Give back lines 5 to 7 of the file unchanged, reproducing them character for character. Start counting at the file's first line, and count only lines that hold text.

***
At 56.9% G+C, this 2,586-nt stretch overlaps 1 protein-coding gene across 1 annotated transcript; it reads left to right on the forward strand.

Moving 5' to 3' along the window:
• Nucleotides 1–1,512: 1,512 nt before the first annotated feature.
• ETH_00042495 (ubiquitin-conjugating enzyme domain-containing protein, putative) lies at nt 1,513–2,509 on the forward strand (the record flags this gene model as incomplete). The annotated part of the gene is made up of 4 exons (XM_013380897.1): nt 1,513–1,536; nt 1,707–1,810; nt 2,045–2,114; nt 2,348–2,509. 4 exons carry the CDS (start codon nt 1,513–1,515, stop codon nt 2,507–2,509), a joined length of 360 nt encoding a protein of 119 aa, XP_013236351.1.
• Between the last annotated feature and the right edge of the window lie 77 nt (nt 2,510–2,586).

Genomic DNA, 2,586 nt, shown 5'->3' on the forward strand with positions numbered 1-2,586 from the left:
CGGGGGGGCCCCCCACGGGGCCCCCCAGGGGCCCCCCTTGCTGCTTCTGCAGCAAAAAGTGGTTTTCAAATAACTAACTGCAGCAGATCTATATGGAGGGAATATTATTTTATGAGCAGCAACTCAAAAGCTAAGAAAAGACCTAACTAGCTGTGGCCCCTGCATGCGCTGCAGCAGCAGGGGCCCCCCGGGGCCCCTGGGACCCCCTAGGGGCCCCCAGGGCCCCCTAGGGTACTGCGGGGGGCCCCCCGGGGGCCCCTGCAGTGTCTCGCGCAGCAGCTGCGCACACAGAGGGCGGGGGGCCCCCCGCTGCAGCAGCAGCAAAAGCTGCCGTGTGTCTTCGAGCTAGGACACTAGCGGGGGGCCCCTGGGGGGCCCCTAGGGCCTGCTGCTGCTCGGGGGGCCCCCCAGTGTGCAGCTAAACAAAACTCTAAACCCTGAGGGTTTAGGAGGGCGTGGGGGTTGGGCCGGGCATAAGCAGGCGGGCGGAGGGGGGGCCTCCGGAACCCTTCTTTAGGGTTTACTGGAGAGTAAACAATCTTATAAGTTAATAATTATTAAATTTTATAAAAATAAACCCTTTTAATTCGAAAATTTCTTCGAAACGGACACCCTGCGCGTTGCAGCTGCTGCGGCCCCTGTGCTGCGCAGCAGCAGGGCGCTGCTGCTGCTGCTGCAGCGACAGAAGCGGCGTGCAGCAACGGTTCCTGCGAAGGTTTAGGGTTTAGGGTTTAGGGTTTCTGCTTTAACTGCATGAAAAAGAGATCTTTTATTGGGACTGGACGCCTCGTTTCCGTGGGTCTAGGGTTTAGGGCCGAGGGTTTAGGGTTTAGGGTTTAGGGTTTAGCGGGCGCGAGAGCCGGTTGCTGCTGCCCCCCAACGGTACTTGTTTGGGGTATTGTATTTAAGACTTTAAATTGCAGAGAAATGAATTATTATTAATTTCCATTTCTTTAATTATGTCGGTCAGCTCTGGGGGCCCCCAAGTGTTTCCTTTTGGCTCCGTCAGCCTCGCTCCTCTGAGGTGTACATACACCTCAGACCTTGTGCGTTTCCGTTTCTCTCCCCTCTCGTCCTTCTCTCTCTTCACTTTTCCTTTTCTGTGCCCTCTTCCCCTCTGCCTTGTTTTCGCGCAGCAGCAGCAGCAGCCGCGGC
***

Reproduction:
• Between the last annotated feature and the right edge of the window lie 77 nt (nt 2,510–2,586).

Genomic DNA, 2,586 nt, shown 5'->3' on the forward strand with positions numbered 1-2,586 from the left:
CGGGGGGGCCCCCCACGGGGCCCCCCAGGGGCCCCCCTTGCTGCTTCTGCAGCAAAAAGTGGTTTTCAAATAACTAACTGCAGCAGATCTATATGGAGGGAATATTATTTTATGAGCAGCAACTCAAAAGCTAAGAAAAGACCTAACTAGCTGTGGCCCCTGCATGCGCTGCAGCAGCAGGGGCCCCCCGGGGCCCCTGGGACCCCCTAGGGGCCCCCAGGGCCCCCTAGGGTACTGCGGGGGGCCCCCCGGGGGCCCCTGCAGTGTCTCGCGCAGCAGCTGCGCACACAGAGGGCGGGGGGCCCCCCGCTGCAGCAGCAGCAAAAGCTGCCGTGTGTCTTCGAGCTAGGACACTAGCGGGGGGCCCCTGGGGGGCCCCTAGGGCCTGCTGCTGCTCGGGGGGCCCCCCAGTGTGCAGCTAAACAAAACTCTAAACCCTGAGGGTTTAGGAGGGCGTGGGGGTTGGGCCGGGCATAAGCAGGCGGGCGGAGGGGGGGCCTCCGGAACCCTTCTTTAGGGTTTACTGGAGAGTAAACAATCTTATAAGTTAATAATTATTAAATTTTATAAAAATAAACCCTTTTAATTCGAAAATTTCTTCGAAACGGACACCCTGCGCGTTGCAGCTGCTGCGGCCCCTGTGCTGCGCAGCAGCAGGGCGCTGCTGCTGCTGCTGCAGCGACAGAAGCGGCGTGCAGCAACGGTTCCTGCGAAGGTTTAGGGTTTAGGGTTTAGGGTTTCTGCTTTAACTGCATGAAAAAGAGATCTTTTATTGGGACTGGACGCCTCGTTTCCGTGGGTCTAGGGTTTAGGGCCGAGGGTTTAGGGTTTAGGGTTTAGGGTTTAGCGGGCGCGAGAGCCGGTTGCTGCTGCCCCCCAACGGTACTTGTTTGGGGTATTGTATTTAAGACTTTAAATTGCAGAGAAATGAATTATTATTAATTTCCATTTCTTTAATTATGTCGGTCAGCTCTGGGGGCCCCCAAGTGTTTCCTTTTGGCTCCGTCAGCCTCGCTCCTCTGAGGTGTACATACACCTCAGACCTTGTGCGTTTCCGTTTCTCTCCCCTCTCGTCCTTCTCTCTCTTCACTTTTCCTTTTCTGTGCCCTCTTCCCCTCTGCCTTGTTTTCGCGCAGCAGCAGCAGCAGCCGCGGC